Power tends to corrupt; and religious power tends to corrupt religiously
The Islamic organization Nahdlatul Ulama believes it is essential to the well-being of Muslims to develop a new vision capable of replacing the long-established aspiration, rooted in Islamic jurisprudence (fiqh), of uniting Muslims throughout the world into a single universal state, or caliphate.
The group said: “It is neither feasible nor desirable to re-establish a universal caliphate that would unite Muslims throughout the world in opposition to non-Muslims. As recently demonstrated by the Islamic State in Iraq and Syria, or ISIS, attempts to do so will inevitably be disastrous and contrary to the purposes of Sharia (Islamic law): i.e., the protection of religion, human life, sound reasoning, family, and property.”
And in Israel less than a third of Jewish Israelis say they have significant trust in the Chief Rabbinate, according to recent survey data from the Israel Democracy Institute. Among self-identified secular Jews, who represent 41 percent of Israel’s Jewish population, less than 10 percent say they have trust in the Chief Rabbinate — the lowest rating ever.
The poll released last week, which assessed public trust in national institutions, found that 30 percent of Jewish Israelis in 2022 said they had “quite a lot” or “very much” trust in the Chief Rabbinate, the government body that oversees all official aspects of Jewish life in Israel, namely marriage, divorce, burial, conversion and kashrut certification.
Public faith in the Chief Rabbinate is particularly significant as the current ultra-religious coalition government, the most religious in Israel’s history, has explicitly called for expanding the Chief Rabbinate’s power and limiting oversight, particularly in rabbinic courts.
People who identified as religious tended to have greater faith in the Chief Rabbinate than did those who said they were secular or traditional. Last year, 71 percent of ultra-Orthodox, or Haredi, Israelis said they had faith in the Rabbinate, as did 54 percent of national-religious Israelis, compared to 33.5 percent of people who said they were traditional and 9 percent of secular Israelis.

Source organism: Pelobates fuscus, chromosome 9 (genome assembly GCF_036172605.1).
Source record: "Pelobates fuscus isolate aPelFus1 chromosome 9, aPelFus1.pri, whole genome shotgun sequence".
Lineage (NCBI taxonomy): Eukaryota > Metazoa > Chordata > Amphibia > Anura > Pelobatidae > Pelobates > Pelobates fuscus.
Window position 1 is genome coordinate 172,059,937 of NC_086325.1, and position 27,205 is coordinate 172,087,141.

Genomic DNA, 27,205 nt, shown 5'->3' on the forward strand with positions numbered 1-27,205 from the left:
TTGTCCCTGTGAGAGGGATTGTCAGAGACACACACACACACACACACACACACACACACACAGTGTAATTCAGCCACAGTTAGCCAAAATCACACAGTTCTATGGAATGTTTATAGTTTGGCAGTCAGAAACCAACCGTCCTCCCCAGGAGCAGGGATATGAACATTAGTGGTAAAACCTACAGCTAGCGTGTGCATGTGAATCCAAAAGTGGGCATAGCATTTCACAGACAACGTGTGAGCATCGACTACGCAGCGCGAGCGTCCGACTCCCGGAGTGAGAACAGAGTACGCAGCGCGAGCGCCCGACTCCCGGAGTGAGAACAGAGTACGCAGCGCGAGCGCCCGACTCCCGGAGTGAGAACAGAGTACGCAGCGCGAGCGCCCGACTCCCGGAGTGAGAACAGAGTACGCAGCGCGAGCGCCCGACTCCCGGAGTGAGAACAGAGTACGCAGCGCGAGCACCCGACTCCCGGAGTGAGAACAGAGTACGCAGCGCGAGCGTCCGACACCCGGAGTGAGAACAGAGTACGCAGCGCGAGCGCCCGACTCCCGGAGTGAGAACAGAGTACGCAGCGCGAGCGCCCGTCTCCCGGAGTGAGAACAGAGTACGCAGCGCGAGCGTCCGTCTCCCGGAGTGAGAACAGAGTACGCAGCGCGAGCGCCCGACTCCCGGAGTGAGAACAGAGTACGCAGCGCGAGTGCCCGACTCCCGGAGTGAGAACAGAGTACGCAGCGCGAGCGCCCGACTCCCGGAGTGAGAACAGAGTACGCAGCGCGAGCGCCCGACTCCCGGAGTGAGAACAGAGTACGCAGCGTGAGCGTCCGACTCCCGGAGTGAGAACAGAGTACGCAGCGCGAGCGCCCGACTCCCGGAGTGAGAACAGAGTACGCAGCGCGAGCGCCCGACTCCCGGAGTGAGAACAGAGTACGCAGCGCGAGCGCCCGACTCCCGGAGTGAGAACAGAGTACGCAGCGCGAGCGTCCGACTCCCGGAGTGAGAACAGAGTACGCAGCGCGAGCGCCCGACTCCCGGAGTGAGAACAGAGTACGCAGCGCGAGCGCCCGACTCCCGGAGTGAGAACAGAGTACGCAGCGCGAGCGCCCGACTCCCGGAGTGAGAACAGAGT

And yet, when looking at longer-term trends, public trust in the Rabbinate has been steadily decreasing over the past 20 years among all Jewish Israelis, from ultra-Orthodox to secular.
This has been more pronounced among traditional non-Orthodox Jews and secular Israelis, where it has dropped from 50% and 32% in 2003, respectively, to their current levels of 33.5% and 9%. But it can also clearly be seen among ultra-Orthodox and national-religious Israelis, which decreased from 80% and 76% in 2003, respectively, to their current levels of 71% and 54%.
I think the current right wing coalition will cause trust in the Chief Rabbinate to decline further and faster in accordance to the well know insight that power tends to corrupt; and religious power tends to corrupt religiously.
The evidence of the wisdom of this saying is that the government is expediting a law imposing sweeping restrictions on the freedom of worship at the Western Wall, banning egalitarian, mixed-gender prayer at the section of the holy site where it is now allowed, criminalizing the activity of the Women of the Wall prayer rights group, and banning visitors from wearing attire deemed immodest.
The legislation, which penalizes offenders with a six-month prison term or a NIS 10,000 ($2,900) fine, drew fierce and widespread condemnation.